Video: Indian Navy Repatriation Voyages Under Way

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11-May-2020

The Indian Navy has completed two evacuation voyages to repatriate Indian nationals from the Maldives. 

In the first phase of the operation, the amphib INS Jalashwa evacuated a total of 698 Indian nationals stranded in the Maldives on May 8, including 14 children and 19 pregnant women. A passenger on board told AFP that the circumstances were crowded, especially in berthing areas. The vessel arrived in Cochin Port on Sunday morning and disembarked her passengers.

INS Magar, the second Indian Naval ship to reach the Maldives for evacuation of Indian citizens, departed Sunday with a full passenger roster. Prior to boarding, the evacuees were screened medically, their baggage was disinfected and they were given IDs corresponding to designated berthing zones on board the ship.

Heavy rains at the port of Male, Maldives made conditions difficult over the weekend, the Indian Navy said, but the INS Magar made arrangements to ensure the safety of all on board. A total of 202 personnel embarked the ship, including 24 women, two expectant mothers and two children. One of the men, a native of Tamil Nadu, had a fractured leg.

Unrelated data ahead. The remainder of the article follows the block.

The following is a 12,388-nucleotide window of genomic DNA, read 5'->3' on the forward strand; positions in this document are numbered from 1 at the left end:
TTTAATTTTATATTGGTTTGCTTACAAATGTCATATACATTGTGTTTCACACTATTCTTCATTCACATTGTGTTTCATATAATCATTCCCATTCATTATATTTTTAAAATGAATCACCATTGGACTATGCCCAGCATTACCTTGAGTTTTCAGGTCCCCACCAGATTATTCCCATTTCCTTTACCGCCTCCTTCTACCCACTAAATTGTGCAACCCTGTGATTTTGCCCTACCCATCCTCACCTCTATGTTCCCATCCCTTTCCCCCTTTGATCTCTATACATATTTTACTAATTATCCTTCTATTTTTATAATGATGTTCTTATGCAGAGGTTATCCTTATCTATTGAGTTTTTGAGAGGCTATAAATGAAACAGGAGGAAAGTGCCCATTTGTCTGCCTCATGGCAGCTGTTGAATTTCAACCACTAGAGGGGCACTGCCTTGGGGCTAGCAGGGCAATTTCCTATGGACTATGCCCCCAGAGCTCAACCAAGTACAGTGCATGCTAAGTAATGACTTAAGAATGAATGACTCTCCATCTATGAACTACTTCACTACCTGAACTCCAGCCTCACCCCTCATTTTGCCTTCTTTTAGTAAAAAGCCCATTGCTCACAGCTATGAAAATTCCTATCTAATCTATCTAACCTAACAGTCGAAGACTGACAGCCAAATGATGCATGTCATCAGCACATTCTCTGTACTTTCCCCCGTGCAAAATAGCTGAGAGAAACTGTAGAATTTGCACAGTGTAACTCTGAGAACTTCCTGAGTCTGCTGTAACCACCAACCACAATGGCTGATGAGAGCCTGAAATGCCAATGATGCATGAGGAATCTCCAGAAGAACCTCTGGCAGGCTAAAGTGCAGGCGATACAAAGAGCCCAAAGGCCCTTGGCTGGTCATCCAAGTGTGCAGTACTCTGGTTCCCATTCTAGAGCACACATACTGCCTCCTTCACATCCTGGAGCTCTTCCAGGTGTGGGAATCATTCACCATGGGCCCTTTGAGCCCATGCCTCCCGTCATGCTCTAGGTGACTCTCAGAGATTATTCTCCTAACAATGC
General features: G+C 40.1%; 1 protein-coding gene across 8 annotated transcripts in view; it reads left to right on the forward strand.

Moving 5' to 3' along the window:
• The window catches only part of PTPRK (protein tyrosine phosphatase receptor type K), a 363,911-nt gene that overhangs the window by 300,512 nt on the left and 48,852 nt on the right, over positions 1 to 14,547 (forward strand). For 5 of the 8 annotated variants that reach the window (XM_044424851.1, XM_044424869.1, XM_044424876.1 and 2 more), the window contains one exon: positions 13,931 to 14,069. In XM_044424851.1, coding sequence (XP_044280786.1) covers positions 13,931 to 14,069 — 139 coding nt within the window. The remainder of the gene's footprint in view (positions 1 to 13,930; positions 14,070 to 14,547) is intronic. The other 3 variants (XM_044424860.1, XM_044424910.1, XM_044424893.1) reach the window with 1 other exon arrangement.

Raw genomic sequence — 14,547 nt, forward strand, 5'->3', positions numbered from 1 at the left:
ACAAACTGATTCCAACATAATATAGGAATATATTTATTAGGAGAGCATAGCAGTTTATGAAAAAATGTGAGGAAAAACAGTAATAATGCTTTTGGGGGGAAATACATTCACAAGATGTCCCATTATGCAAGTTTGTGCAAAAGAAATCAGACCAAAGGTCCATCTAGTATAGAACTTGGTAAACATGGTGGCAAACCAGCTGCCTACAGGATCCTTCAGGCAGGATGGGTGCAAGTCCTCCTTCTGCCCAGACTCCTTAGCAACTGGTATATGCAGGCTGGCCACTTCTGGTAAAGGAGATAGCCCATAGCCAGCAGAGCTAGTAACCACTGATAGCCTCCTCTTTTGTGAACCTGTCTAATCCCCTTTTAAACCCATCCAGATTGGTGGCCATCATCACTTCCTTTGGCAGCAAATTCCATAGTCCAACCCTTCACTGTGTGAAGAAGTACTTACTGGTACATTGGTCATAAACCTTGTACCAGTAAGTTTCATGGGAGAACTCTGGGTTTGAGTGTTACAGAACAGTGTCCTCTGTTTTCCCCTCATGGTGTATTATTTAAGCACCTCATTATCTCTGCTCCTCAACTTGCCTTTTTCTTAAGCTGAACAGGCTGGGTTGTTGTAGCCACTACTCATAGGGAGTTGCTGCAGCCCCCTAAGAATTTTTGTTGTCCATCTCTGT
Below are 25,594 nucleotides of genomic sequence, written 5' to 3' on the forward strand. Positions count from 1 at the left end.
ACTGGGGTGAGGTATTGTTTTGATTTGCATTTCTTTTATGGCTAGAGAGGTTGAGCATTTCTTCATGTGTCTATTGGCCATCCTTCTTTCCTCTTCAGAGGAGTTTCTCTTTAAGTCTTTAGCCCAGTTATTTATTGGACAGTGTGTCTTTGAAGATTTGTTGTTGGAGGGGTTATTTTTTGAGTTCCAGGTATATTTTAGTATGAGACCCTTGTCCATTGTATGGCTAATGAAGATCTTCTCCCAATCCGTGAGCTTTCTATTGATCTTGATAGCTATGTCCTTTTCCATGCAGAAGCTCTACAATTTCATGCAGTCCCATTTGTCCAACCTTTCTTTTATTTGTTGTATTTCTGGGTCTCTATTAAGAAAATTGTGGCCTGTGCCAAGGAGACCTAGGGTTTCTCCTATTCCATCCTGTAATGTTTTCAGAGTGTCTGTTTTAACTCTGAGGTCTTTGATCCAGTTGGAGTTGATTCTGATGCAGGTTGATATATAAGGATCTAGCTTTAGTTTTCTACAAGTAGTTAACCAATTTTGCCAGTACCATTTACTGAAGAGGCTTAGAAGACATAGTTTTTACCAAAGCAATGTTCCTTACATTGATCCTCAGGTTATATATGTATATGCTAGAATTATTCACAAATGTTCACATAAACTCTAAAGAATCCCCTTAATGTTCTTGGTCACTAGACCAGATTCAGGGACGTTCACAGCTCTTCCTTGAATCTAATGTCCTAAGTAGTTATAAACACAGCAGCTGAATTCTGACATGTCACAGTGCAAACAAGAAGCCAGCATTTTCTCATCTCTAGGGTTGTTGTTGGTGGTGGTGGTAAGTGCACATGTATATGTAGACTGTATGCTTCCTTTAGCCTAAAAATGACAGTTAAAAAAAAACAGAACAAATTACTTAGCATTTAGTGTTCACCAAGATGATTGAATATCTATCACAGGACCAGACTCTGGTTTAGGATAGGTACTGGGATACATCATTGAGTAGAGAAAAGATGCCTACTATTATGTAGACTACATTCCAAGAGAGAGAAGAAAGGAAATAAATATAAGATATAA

All images courtesy Indian Navy

According to the High Commission of India in the Maldives, the fare for the one-way voyage was $40 per person. 

Meanwhile, the amphib INS Shardul is under way to the UAE, where she will evacuate additional Indian expatriates. The effort is expected to expand to include other Persian Gulf states, and it incorporates flights by Air India as well as naval ship support. The massive transport mission could bring nearly 200,000 people back to India within the span of about six weeks, officials told The Wall Street Journal. 

The Indian Navy is also facilitating the return of a few foreign servicemembers to their respective home countries. On Monday, the Indian patrol ship INS Shardha repatriated 10 Sri Lankan Navy sailors, delivering them to the island nation’s south coast after the conclusion of a joint training exercise. This service solved a logistical issue: Sri Lanka has shut down all inbound air travel as part of its (successful) bid to control COVID-19.